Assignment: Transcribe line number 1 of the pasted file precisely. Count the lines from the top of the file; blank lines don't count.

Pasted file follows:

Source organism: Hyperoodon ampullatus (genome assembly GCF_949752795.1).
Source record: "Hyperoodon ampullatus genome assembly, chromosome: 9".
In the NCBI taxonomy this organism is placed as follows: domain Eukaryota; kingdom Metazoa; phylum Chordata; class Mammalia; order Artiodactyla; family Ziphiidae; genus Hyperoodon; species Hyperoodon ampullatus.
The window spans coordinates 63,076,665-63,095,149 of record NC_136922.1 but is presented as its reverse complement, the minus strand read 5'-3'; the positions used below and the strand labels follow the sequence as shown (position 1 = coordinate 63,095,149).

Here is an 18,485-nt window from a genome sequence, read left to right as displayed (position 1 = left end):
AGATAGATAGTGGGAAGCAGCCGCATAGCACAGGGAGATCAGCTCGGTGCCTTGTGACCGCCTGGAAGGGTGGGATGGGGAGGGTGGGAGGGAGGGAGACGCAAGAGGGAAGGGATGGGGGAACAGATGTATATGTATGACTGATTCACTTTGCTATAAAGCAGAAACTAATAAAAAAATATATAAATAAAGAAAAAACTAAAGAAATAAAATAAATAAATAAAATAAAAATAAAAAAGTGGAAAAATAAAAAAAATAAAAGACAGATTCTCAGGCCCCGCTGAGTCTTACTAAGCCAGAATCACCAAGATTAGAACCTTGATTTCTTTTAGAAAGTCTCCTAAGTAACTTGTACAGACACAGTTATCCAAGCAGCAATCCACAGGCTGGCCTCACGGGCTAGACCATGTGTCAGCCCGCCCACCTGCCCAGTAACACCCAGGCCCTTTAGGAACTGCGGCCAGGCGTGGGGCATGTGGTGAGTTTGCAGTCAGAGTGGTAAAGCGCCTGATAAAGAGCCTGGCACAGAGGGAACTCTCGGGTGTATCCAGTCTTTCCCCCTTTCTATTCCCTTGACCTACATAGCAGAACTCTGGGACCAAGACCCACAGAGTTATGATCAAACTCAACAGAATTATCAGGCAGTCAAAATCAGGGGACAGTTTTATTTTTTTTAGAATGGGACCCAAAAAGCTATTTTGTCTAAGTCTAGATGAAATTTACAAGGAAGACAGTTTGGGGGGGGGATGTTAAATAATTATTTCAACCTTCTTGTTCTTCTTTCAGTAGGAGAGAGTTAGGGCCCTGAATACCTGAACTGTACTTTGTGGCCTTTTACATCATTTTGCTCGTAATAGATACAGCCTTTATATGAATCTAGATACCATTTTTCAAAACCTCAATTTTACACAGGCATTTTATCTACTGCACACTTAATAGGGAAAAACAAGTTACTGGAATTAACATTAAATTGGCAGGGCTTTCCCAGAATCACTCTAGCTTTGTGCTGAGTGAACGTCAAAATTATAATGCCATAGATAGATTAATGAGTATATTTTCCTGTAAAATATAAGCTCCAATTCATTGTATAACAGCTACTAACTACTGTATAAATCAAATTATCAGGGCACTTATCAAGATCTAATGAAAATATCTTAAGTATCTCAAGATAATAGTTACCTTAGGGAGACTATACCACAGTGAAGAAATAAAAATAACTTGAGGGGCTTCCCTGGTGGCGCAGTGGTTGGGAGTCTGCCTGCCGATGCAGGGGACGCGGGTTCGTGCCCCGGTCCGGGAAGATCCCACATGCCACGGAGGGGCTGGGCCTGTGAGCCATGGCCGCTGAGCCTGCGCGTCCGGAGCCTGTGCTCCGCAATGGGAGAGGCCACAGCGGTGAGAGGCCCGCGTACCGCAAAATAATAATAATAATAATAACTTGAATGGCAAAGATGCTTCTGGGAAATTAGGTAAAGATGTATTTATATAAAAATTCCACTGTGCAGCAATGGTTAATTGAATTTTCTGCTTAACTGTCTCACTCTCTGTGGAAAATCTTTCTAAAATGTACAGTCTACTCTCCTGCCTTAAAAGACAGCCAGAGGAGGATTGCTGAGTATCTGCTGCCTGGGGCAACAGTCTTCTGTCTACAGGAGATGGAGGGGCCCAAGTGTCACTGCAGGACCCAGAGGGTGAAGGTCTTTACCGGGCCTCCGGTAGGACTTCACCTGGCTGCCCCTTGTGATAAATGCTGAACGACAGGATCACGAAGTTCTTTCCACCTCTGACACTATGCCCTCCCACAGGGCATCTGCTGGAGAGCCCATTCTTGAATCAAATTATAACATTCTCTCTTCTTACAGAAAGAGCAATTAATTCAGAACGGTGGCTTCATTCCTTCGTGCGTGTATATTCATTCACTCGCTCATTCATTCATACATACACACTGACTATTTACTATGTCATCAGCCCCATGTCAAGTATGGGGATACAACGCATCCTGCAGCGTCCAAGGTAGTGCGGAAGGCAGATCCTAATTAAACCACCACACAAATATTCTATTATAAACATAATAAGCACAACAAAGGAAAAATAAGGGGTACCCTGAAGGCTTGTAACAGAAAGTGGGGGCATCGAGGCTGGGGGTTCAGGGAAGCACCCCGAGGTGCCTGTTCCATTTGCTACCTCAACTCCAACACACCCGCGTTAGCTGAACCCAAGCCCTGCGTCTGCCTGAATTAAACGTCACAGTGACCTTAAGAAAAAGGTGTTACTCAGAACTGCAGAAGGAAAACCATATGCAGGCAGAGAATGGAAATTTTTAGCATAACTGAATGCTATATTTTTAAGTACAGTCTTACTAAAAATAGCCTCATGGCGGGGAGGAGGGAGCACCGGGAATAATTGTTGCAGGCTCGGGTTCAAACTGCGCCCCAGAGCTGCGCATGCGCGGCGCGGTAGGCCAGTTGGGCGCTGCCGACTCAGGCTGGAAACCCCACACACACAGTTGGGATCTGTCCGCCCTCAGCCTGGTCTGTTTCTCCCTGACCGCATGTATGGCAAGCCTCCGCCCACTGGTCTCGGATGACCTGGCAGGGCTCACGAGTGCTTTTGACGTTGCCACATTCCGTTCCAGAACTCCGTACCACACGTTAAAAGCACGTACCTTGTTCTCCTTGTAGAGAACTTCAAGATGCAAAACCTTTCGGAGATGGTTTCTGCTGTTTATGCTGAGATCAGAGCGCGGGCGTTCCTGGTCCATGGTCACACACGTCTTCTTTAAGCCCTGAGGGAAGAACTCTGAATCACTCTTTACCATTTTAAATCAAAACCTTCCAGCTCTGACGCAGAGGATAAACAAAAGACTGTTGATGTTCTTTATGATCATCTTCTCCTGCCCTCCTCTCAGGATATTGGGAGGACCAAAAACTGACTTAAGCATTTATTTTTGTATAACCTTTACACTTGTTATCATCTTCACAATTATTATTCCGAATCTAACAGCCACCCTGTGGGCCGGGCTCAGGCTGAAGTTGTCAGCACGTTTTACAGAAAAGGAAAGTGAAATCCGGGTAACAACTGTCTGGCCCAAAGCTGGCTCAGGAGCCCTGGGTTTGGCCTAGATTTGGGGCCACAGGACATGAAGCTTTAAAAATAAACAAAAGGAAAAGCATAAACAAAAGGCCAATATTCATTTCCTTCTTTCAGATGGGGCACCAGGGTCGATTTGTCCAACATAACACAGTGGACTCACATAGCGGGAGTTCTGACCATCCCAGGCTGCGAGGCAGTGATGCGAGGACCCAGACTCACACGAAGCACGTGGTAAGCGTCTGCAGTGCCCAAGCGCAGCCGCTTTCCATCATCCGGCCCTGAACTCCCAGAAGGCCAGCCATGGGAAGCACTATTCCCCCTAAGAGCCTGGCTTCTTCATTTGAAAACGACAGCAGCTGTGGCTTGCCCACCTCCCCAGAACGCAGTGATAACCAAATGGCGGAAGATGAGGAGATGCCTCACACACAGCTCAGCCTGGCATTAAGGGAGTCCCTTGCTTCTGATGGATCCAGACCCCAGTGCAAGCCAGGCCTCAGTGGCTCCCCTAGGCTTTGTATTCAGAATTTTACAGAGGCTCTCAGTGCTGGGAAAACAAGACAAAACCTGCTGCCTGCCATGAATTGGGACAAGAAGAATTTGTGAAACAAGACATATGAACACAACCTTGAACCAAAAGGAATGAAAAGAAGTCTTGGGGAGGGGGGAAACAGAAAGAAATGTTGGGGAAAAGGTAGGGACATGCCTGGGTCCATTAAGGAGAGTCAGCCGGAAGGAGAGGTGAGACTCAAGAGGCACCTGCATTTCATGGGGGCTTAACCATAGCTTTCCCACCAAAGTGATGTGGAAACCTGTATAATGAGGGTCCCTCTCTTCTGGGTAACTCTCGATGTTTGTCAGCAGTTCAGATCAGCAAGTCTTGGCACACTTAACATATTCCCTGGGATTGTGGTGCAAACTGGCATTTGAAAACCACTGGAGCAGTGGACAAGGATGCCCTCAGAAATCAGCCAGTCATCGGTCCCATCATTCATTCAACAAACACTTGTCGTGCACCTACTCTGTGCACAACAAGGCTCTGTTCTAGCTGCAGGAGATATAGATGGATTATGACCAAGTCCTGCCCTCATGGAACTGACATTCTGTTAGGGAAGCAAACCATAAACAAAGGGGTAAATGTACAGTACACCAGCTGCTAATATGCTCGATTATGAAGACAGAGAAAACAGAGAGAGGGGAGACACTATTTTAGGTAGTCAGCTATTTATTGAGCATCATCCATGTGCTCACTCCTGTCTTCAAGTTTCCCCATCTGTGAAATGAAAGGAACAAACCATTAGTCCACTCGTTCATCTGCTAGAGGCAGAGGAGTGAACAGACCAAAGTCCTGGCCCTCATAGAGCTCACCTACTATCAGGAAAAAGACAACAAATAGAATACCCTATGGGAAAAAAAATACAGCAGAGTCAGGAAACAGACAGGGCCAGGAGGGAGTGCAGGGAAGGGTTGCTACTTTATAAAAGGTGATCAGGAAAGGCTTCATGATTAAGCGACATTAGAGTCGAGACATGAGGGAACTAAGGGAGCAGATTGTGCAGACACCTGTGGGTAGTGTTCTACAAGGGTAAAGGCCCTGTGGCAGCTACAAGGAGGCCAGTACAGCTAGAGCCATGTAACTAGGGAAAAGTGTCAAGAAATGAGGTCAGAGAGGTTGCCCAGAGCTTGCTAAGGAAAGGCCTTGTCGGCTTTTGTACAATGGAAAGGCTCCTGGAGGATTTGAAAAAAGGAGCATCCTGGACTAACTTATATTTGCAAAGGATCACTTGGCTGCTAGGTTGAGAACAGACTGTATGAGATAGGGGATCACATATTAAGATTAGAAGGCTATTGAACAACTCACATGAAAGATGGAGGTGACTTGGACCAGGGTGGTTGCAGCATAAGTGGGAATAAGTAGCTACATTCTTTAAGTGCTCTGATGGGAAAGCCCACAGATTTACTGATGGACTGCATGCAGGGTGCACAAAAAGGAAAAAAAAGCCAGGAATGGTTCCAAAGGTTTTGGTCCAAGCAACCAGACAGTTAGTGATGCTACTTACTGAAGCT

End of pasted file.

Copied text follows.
Source organism: Hyperoodon ampullatus (genome assembly GCF_949752795.1).